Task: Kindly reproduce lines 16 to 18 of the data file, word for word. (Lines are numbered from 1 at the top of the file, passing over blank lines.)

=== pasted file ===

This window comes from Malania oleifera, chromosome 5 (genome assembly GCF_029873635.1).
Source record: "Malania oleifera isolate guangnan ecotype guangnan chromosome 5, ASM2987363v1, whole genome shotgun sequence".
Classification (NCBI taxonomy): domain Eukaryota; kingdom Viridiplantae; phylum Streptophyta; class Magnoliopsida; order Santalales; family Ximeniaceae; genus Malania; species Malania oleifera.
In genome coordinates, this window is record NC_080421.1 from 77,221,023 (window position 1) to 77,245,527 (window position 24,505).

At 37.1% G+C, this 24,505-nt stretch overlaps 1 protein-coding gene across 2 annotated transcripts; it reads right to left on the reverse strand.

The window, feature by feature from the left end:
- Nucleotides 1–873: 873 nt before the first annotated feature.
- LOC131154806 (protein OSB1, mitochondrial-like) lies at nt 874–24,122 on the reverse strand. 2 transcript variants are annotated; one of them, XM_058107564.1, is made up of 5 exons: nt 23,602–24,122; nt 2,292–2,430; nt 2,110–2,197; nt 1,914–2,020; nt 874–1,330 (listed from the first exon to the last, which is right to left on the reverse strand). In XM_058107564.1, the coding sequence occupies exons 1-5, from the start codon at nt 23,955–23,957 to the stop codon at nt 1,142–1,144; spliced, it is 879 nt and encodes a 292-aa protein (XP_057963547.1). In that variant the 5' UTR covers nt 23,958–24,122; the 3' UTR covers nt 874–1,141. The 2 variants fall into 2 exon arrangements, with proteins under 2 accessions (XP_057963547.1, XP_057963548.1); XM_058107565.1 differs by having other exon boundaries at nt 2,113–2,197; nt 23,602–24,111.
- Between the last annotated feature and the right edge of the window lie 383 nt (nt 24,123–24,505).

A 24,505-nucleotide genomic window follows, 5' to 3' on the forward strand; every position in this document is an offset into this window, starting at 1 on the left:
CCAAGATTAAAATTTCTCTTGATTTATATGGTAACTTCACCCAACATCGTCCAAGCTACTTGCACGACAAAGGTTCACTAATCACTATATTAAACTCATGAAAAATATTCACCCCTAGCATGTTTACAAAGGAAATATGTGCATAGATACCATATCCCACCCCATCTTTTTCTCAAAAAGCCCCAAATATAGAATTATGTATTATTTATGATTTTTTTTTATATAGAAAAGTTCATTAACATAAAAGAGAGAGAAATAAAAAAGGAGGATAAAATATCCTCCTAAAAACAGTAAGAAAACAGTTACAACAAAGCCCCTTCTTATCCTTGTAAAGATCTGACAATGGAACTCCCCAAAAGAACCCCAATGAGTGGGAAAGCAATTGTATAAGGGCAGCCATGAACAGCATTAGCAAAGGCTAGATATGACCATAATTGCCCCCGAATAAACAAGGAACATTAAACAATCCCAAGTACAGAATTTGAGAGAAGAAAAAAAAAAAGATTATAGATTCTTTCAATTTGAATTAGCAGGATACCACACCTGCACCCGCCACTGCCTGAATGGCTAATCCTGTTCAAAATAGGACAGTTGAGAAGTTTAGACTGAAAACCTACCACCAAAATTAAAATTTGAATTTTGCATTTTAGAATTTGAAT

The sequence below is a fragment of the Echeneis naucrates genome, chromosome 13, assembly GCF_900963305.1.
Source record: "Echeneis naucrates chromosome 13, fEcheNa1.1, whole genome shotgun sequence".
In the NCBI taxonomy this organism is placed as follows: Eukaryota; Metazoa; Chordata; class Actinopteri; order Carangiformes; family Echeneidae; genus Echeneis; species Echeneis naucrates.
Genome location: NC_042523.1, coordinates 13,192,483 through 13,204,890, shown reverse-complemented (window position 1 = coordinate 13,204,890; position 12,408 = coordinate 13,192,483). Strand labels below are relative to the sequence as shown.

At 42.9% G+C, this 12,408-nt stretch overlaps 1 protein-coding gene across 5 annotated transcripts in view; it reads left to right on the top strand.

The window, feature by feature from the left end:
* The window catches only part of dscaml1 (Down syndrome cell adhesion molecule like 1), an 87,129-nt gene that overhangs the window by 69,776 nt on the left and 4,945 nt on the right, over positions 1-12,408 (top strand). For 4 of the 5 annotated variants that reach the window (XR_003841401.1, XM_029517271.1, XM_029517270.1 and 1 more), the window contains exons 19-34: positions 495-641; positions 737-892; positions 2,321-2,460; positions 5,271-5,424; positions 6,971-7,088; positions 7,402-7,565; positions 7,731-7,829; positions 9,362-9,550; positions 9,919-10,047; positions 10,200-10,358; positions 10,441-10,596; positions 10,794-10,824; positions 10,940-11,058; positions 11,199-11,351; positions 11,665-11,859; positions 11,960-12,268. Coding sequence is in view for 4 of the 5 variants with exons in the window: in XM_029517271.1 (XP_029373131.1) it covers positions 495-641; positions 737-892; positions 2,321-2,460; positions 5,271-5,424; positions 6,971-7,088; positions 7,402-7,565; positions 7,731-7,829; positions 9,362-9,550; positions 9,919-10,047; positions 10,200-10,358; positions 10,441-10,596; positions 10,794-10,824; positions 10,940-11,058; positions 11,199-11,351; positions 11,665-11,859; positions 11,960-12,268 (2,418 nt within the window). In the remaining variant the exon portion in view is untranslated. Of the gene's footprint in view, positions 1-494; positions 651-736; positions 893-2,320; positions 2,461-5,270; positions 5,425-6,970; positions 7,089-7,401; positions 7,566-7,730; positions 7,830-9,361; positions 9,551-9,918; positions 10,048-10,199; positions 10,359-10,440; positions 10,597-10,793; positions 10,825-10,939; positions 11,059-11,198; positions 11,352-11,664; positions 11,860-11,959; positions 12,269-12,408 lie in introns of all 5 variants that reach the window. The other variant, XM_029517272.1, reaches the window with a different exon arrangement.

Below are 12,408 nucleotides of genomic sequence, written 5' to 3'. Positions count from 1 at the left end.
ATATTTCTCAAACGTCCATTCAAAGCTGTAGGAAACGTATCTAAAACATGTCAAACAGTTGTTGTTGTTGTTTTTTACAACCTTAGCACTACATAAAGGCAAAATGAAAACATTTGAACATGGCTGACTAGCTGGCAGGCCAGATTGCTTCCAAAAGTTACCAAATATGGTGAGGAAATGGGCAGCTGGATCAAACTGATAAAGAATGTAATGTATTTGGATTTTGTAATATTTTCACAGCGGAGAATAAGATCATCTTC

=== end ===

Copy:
At 42.9% G+C, this 12,408-nt stretch overlaps 1 protein-coding gene across 5 annotated transcripts in view; it reads left to right on the top strand.

The window, feature by feature from the left end:
* The window catches only part of dscaml1 (Down syndrome cell adhesion molecule like 1), an 87,129-nt gene that overhangs the window by 69,776 nt on the left and 4,945 nt on the right, over positions 1-12,408 (top strand). For 4 of the 5 annotated variants that reach the window (XR_003841401.1, XM_029517271.1, XM_029517270.1 and 1 more), the window contains exons 19-34: positions 495-641; positions 737-892; positions 2,321-2,460; positions 5,271-5,424; positions 6,971-7,088; positions 7,402-7,565; positions 7,731-7,829; positions 9,362-9,550; positions 9,919-10,047; positions 10,200-10,358; positions 10,441-10,596; positions 10,794-10,824; positions 10,940-11,058; positions 11,199-11,351; positions 11,665-11,859; positions 11,960-12,268. Coding sequence is in view for 4 of the 5 variants with exons in the window: in XM_029517271.1 (XP_029373131.1) it covers positions 495-641; positions 737-892; positions 2,321-2,460; positions 5,271-5,424; positions 6,971-7,088; positions 7,402-7,565; positions 7,731-7,829; positions 9,362-9,550; positions 9,919-10,047; positions 10,200-10,358; positions 10,441-10,596; positions 10,794-10,824; positions 10,940-11,058; positions 11,199-11,351; positions 11,665-11,859; positions 11,960-12,268 (2,418 nt within the window). In the remaining variant the exon portion in view is untranslated. Of the gene's footprint in view, positions 1-494; positions 651-736; positions 893-2,320; positions 2,461-5,270; positions 5,425-6,970; positions 7,089-7,401; positions 7,566-7,730; positions 7,830-9,361; positions 9,551-9,918; positions 10,048-10,199; positions 10,359-10,440; positions 10,597-10,793; positions 10,825-10,939; positions 11,059-11,198; positions 11,352-11,664; positions 11,860-11,959; positions 12,269-12,408 lie in introns of all 5 variants that reach the window. The other variant, XM_029517272.1, reaches the window with a different exon arrangement.